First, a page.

« Reply #23 on: July 28, 2016, 10:26:49 AM »
Malando,
That is exactly what I hope men can see. These people are people. I am ok now, counseling helps...a lot! I will say I was a wild teenager (obviously). I had good parents and came from a good home. We had our issues but nothing out of the norm. I was just very rebellious and made a few friends with the wrong crown at 13. By 16 I had moved out was living on my own and had rent, utilities and a party habit that included lots of drugs. P was something that I had always thought was no big deal. I enjoyed having sex so why not get paid to do it? The experience was completely not what I had expected. I will also say that when I told them I was 16 they provided me a fake ID and said not to talk about it. They assured me that is was no big deal and very common. I think you would be surprised how many ( I feel like we are calling them women but lets be honest they are girls) are underage. I was not the youngest "18 yr old" there. I did my audition wich included a blowjob because you have to prove that you can preform. I felt sick the entire time. I was trying to mentally talk myself into being ok with it. I had tears in my eyes and they took pictures of it because that is "good stuff". Men who like to watch women being degraded will like that.

I am telling this so that people can see that I am a person, I am real, I am just like those women. Its ironic that I married a PA unknowingly but I am sure somewhere in my subconscious I probably know maybe. Do you think posting something like this story on a the other forums would make a difference or just make everyone uncomfortable. I am not about shaming these men who are working so hard to improve. This is not something I tell everyone but i am not ashamed of it. Its part of me, my past and my history. It has had an effect on my life. When people as questions I have not problem being honest. It was a while ago (I am 33 now). I was just wondering if maybe allowing them to meet on a forum, ask questions and realize the other side. Do you think it could help? If in anyway it is going to be upsetting and cause a negative effect I wouldn't do it. But if it can help even one person I am more than willing to do anything I can to help someone suffering this. I am so proud of the progress my husband has made and I want to be able to help and encourage others as well.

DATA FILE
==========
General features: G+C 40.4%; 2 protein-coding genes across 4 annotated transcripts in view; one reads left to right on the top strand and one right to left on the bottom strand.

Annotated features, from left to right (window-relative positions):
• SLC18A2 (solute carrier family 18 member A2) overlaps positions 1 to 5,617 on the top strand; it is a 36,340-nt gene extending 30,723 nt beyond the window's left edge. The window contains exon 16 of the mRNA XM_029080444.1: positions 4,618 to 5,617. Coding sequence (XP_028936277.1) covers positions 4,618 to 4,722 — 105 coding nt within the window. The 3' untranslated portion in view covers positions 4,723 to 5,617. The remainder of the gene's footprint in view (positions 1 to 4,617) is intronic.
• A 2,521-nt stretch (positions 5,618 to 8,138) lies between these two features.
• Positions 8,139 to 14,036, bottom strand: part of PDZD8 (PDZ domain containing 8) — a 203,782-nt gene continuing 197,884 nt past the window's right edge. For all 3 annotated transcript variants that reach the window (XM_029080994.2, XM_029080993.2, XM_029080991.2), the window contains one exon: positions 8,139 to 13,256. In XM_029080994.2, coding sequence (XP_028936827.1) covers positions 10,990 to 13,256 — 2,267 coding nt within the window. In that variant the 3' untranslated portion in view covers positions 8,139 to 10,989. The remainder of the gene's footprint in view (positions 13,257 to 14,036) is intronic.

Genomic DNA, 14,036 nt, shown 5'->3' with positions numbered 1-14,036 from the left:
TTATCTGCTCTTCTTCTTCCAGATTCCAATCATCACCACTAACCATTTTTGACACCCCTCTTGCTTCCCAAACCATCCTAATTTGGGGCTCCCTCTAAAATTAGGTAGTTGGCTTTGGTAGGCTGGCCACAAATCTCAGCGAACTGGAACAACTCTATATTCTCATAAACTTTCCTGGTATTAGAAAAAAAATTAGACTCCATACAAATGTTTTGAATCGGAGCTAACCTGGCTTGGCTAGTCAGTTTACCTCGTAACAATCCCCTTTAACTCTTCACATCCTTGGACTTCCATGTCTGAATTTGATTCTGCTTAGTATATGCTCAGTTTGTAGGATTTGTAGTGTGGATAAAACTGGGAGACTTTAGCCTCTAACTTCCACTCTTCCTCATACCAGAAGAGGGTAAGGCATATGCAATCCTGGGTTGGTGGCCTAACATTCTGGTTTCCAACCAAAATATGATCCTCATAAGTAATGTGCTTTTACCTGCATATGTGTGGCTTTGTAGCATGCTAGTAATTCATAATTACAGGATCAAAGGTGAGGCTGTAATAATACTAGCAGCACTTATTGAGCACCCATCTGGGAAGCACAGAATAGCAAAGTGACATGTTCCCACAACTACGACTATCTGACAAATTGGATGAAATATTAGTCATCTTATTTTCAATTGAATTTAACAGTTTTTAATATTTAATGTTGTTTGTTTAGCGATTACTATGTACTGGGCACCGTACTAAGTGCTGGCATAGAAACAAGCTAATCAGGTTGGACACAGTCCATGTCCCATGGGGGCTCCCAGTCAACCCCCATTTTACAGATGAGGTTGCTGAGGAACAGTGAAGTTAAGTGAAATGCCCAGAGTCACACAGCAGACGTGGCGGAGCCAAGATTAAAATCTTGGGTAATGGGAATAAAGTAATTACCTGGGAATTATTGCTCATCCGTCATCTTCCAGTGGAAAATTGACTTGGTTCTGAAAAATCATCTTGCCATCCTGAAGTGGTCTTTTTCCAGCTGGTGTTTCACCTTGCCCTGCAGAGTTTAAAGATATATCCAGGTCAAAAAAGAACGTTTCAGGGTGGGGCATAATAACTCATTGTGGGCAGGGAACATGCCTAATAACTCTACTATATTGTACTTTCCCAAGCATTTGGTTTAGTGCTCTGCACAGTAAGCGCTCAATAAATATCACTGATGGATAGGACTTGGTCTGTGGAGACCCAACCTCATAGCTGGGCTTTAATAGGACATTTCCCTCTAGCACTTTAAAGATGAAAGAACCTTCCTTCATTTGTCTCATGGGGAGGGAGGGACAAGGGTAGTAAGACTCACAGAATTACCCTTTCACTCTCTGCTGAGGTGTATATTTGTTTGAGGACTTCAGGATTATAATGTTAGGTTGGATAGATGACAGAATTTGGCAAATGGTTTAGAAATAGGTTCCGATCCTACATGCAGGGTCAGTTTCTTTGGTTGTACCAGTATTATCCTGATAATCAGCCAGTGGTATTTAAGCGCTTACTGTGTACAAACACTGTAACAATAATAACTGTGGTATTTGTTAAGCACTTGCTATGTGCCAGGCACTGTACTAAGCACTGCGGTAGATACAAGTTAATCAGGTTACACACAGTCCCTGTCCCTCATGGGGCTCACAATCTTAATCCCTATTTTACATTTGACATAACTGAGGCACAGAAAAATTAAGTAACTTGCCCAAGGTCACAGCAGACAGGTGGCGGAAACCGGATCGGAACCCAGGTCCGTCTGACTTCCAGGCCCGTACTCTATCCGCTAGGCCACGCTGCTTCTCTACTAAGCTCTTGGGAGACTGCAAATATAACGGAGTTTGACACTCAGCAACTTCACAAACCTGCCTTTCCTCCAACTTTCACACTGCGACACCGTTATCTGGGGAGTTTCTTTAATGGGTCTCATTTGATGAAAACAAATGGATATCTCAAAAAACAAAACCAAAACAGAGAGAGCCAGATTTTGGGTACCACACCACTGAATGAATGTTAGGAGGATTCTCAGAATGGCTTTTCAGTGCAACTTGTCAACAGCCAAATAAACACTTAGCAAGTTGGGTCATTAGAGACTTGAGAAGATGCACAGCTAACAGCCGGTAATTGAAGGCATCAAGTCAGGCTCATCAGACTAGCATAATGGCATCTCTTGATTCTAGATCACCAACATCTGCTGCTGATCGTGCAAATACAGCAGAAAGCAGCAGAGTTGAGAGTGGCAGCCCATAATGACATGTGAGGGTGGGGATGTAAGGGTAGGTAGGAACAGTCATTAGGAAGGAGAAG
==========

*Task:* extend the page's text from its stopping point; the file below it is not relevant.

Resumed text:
You know, it's really hard for me to say what effect posting it on the other forums might have. I don't think it would be a negative reception or harmful. I think these guys really need to know what they're supporting. So I'm all for it, if you feel like reaching out to them. I just don't know how responsive they'll be. But I do agree that reaching even one person is a good thing. If you change the mindset of even one member, that mindset might permeate through their "friends" on the forum. I do think it needs to be regularly mentioned because there is too much of this attitude that P itself is not a bad thing, just being addicted and getting PIED is the problem.  I think anyone of that belief is in dreamland. I actually object to P on principle now, and your experience only confirms this. Once you realise it, you don't want P anymore. I'm done with watching people have sex. I want to focus on my own sex life, not the disingenuous, fictitious rubbish that is depicted in P.